The Tsukuba Express (つくばエクスプレス, Tsukuba Ekusupuresu), or TX, is a Japanese railway line of the Metropolitan Intercity Railway Company which links Akihabara Station in Chiyoda, Tokyo and Tsukuba Station in Tsukuba, Ibaraki. The route was inaugurated on August 24, 2005.
A Tsukuba Express train (TX-2000 series)
|Owner||Metropolitan Intercity Railway Company|
|Rolling stock||TX-1000 series / TX-2000 series|
|Daily ridership||431,060 (daily 2015)|
|Opened||24 August 2005|
|Line length||58.3 km (36.2 mi)|
|Track gauge||1,067 mm (3 ft 6 in)|
|Electrification||1,500 V DC overhead catenary (Akihabara – Moriya)|
20 kV AC, 50 Hz (Moriya – Tsukuba)
|Operating speed||130 km/h (80 mph)|
The line has a top speed of 130 km/h. Rapid service has reduced the time required for the trip from Akihabara to Tsukuba from the previous 1 hour 30 minutes (by the Jōban Line, arriving in Tsuchiura, about 15 km from Tsukuba) or 70 minutes (by bus, under optimal traffic conditions) to 45 minutes; from Tokyo, the trip requires 50 – 55 minutes. The line has no grade crossings.
An automatic train operation system allows a single individual to operate the train.
Electrification and rolling stockEdit
To prevent interference with the geomagnetic measurements of the Japan Meteorological Agency at its laboratory in Ishioka, the portion of the line from Moriya to Tsukuba operates on alternating current. For this reason, the trains include TX-1000 series DC-only trains, which can operate only between Akihabara and Moriya, and TX-2000 series dual-voltage AC/DC trains, which can operate over the entire line.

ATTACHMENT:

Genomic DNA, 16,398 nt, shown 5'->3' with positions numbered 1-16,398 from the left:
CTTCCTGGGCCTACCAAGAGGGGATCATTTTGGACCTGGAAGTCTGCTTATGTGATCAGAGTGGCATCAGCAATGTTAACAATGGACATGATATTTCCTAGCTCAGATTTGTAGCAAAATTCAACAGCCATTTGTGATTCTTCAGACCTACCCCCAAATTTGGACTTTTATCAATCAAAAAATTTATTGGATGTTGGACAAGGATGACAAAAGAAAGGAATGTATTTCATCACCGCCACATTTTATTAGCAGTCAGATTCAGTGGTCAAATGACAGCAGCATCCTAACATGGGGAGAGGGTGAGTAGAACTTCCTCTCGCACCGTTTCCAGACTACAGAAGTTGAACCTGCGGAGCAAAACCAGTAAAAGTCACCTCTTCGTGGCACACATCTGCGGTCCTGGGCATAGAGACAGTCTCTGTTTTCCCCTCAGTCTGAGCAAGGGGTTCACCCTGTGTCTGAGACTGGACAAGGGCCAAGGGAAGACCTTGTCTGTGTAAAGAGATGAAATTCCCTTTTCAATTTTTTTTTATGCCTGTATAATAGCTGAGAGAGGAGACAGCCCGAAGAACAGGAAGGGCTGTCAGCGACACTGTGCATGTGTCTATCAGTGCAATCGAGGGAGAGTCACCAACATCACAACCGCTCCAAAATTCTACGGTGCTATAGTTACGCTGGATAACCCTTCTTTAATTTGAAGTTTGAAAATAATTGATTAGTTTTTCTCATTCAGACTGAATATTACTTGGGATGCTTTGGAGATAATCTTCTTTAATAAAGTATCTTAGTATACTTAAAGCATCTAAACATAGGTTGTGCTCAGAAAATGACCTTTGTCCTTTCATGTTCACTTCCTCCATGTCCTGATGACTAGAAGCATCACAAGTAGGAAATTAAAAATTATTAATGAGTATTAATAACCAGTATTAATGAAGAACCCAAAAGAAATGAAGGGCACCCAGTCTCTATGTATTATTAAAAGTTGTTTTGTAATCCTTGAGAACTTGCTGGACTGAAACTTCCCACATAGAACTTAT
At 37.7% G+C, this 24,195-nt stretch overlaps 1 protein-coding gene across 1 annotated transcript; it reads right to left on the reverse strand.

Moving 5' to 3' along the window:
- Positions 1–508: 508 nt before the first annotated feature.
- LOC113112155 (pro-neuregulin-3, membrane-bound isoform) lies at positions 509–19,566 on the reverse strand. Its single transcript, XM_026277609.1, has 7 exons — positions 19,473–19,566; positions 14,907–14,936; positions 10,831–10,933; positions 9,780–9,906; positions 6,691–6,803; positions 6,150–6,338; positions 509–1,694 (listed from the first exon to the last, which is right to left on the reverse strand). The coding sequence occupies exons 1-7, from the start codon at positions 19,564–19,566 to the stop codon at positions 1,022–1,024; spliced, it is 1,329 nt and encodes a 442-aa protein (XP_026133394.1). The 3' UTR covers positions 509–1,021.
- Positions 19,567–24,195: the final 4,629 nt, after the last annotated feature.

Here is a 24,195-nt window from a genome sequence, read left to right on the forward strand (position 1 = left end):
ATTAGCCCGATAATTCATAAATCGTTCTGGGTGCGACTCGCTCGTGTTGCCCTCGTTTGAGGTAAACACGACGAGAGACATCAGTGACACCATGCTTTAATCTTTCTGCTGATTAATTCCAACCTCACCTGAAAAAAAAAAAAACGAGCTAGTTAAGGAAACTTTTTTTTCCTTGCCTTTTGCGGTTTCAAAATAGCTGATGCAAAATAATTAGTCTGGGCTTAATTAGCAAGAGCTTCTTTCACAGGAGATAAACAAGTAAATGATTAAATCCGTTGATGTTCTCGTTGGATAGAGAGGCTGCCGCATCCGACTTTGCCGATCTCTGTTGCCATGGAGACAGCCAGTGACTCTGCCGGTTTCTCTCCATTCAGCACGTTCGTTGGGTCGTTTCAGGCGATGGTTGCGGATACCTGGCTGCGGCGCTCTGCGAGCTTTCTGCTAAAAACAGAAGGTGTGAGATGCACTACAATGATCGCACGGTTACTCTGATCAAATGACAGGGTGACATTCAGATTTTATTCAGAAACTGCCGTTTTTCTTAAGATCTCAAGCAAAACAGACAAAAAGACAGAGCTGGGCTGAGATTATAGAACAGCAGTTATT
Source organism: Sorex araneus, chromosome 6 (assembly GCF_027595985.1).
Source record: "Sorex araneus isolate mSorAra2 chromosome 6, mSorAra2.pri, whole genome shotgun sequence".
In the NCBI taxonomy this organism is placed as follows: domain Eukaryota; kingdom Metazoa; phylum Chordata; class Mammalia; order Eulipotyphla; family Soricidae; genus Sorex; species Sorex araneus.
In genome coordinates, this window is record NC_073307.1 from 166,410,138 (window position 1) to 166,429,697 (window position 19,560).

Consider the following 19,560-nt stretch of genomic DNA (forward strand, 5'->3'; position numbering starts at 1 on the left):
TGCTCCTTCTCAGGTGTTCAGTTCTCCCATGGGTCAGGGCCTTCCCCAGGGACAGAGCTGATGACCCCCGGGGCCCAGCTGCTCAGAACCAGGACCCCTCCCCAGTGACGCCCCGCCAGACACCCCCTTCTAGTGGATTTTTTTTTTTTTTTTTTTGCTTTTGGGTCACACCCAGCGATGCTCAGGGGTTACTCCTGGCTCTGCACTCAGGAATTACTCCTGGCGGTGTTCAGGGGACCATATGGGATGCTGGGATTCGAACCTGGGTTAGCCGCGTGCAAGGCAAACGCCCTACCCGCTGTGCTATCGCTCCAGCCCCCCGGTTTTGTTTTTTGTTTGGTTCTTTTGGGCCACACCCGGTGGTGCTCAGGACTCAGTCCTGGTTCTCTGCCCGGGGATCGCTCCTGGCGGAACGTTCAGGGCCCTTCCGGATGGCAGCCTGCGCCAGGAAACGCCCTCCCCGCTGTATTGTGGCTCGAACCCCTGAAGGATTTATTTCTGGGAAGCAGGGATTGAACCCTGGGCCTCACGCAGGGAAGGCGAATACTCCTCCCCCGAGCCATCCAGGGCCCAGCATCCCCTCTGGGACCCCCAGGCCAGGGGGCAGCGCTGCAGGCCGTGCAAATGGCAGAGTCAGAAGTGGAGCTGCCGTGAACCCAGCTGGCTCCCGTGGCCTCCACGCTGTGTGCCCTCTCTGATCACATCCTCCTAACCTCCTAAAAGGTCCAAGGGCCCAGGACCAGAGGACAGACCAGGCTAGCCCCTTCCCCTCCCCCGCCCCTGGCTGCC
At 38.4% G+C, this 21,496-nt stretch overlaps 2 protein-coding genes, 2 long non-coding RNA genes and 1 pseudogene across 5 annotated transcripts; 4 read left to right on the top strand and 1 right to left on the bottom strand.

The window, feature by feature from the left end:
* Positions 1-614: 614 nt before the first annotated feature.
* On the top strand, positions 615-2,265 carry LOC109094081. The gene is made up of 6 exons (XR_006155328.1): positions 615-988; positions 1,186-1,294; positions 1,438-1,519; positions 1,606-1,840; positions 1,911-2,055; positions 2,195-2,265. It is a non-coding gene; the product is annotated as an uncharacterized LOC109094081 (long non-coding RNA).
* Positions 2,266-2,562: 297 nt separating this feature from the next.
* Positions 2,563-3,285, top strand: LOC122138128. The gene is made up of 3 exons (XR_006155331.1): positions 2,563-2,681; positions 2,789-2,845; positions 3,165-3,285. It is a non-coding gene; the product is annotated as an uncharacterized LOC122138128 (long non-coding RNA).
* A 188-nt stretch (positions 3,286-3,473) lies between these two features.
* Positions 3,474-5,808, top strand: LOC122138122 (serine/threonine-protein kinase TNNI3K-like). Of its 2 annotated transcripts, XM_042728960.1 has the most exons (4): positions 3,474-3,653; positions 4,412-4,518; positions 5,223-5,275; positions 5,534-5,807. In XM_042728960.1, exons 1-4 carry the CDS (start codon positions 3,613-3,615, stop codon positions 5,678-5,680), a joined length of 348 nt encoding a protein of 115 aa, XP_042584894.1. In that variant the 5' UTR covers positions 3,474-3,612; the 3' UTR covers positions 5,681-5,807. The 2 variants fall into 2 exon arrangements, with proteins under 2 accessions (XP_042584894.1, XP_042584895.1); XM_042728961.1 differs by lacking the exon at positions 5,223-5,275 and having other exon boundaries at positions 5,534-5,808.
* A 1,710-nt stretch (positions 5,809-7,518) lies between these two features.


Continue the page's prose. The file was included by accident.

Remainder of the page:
Volume production of the rolling stock began in January 2004, following the completion in March 2003 of two (TX-1000 and TX-2000 series) six-car trains for trial operation and training. The full fleet of 84 TX-1000s (14 six-car trains) and 96 TX-2000s (16 six-car trains) was delivered by January 2005.
- : Local (普通, Futsū)
- : Semi-Rapid (区間快速, Kukan Kaisoku)
- : Commuter-Rapid (通勤快速, Tsūkin Kaisoku)
- : Rapid (快速, Kaisoku)
Trains stop at stations marked "●" and pass stations marked "|"（some trains stop at stations marked "▲"）.
|No.||Station name||Distance (km)||Elec.||Local||Semi-Rapid||Commuter
|Japanese||English||Ward / City||Prefecture|
|02||新御徒町||Shin-Okachimachi||1.6||●||●||●||●||Toei Oedo Line (E-10)||Taitō|
|03||浅草||Asakusa||3.1||●||●||●||●||Tokyo Metro Ginza Line (at Tawaramachi (G-18))|
|04||南千住||Minami-Senju||5.6||●||●||●||●||Joban Line (Rapid)
Tokyo Metro Hibiya Line (H-21)
|12||流山おおたかの森||Nagareyama-ōtakanomori||26.5||●||●||●||●||Tobu Urban Park Line|
|15||守谷||Moriya||37.7||●||●||●||●||■ Jōsō Line||Moriya||Ibaraki|